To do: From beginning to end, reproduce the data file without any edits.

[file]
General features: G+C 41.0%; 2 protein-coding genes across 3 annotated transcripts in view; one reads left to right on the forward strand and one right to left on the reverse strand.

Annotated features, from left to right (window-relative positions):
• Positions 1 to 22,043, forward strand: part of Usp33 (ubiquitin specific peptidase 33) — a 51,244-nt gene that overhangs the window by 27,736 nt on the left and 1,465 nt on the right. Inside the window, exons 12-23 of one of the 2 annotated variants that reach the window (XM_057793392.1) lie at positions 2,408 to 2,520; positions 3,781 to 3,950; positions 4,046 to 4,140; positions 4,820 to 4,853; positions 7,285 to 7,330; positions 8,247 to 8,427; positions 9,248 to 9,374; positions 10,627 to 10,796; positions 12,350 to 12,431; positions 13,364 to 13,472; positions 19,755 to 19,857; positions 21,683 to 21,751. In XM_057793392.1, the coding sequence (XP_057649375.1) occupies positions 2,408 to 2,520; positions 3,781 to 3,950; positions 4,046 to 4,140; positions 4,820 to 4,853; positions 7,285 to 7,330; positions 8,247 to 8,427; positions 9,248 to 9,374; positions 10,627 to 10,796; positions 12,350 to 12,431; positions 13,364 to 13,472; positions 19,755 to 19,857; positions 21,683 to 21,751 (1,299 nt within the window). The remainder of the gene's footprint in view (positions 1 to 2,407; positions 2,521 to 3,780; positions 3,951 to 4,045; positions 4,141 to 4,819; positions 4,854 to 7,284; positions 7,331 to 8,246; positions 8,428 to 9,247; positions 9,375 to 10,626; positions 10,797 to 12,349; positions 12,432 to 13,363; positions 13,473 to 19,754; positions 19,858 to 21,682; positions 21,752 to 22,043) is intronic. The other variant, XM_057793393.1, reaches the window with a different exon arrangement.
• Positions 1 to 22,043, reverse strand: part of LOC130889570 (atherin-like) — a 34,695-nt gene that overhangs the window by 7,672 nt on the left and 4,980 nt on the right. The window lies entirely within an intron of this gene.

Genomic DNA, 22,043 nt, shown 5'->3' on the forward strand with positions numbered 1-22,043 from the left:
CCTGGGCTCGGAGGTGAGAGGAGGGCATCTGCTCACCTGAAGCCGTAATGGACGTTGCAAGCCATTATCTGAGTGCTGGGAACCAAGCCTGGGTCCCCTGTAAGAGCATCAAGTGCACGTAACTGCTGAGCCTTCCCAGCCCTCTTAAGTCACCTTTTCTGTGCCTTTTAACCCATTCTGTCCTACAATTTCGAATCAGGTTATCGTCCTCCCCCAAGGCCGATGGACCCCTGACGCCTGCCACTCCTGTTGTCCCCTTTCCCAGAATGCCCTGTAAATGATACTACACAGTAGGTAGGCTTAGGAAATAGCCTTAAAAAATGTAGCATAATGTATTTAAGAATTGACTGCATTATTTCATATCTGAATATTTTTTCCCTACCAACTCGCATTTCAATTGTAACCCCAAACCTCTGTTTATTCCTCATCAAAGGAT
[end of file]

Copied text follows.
General features: G+C 41.0%; 2 protein-coding genes across 3 annotated transcripts in view; one reads left to right on the forward strand and one right to left on the reverse strand.

Annotated features, from left to right (window-relative positions):
• Positions 1 to 22,043, forward strand: part of Usp33 (ubiquitin specific peptidase 33) — a 51,244-nt gene that overhangs the window by 27,736 nt on the left and 1,465 nt on the right. Inside the window, exons 12-23 of one of the 2 annotated variants that reach the window (XM_057793392.1) lie at positions 2,408 to 2,520; positions 3,781 to 3,950; positions 4,046 to 4,140; positions 4,820 to 4,853; positions 7,285 to 7,330; positions 8,247 to 8,427; positions 9,248 to 9,374; positions 10,627 to 10,796; positions 12,350 to 12,431; positions 13,364 to 13,472; positions 19,755 to 19,857; positions 21,683 to 21,751. In XM_057793392.1, the coding sequence (XP_057649375.1) occupies positions 2,408 to 2,520; positions 3,781 to 3,950; positions 4,046 to 4,140; positions 4,820 to 4,853; positions 7,285 to 7,330; positions 8,247 to 8,427; positions 9,248 to 9,374; positions 10,627 to 10,796; positions 12,350 to 12,431; positions 13,364 to 13,472; positions 19,755 to 19,857; positions 21,683 to 21,751 (1,299 nt within the window). The remainder of the gene's footprint in view (positions 1 to 2,407; positions 2,521 to 3,780; positions 3,951 to 4,045; positions 4,141 to 4,819; positions 4,854 to 7,284; positions 7,331 to 8,246; positions 8,428 to 9,247; positions 9,375 to 10,626; positions 10,797 to 12,349; positions 12,432 to 13,363; positions 13,473 to 19,754; positions 19,858 to 21,682; positions 21,752 to 22,043) is intronic. The other variant, XM_057793393.1, reaches the window with a different exon arrangement.
• Positions 1 to 22,043, reverse strand: part of LOC130889570 (atherin-like) — a 34,695-nt gene that overhangs the window by 7,672 nt on the left and 4,980 nt on the right. The window lies entirely within an intron of this gene.

Genomic DNA, 22,043 nt, shown 5'->3' on the forward strand with positions numbered 1-22,043 from the left:
CCTGGGCTCGGAGGTGAGAGGAGGGCATCTGCTCACCTGAAGCCGTAATGGACGTTGCAAGCCATTATCTGAGTGCTGGGAACCAAGCCTGGGTCCCCTGTAAGAGCATCAAGTGCACGTAACTGCTGAGCCTTCCCAGCCCTCTTAAGTCACCTTTTCTGTGCCTTTTAACCCATTCTGTCCTACAATTTCGAATCAGGTTATCGTCCTCCCCCAAGGCCGATGGACCCCTGACGCCTGCCACTCCTGTTGTCCCCTTTCCCAGAATGCCCTGTAAATGATACTACACAGTAGGTAGGCTTAGGAAATAGCCTTAAAAAATGTAGCATAATGTATTTAAGAATTGACTGCATTATTTCATATCTGAATATTTTTTCCCTACCAACTCGCATTTCAATTGTAACCCCAAACCTCTGTTTATTCCTCATCAAAGGAT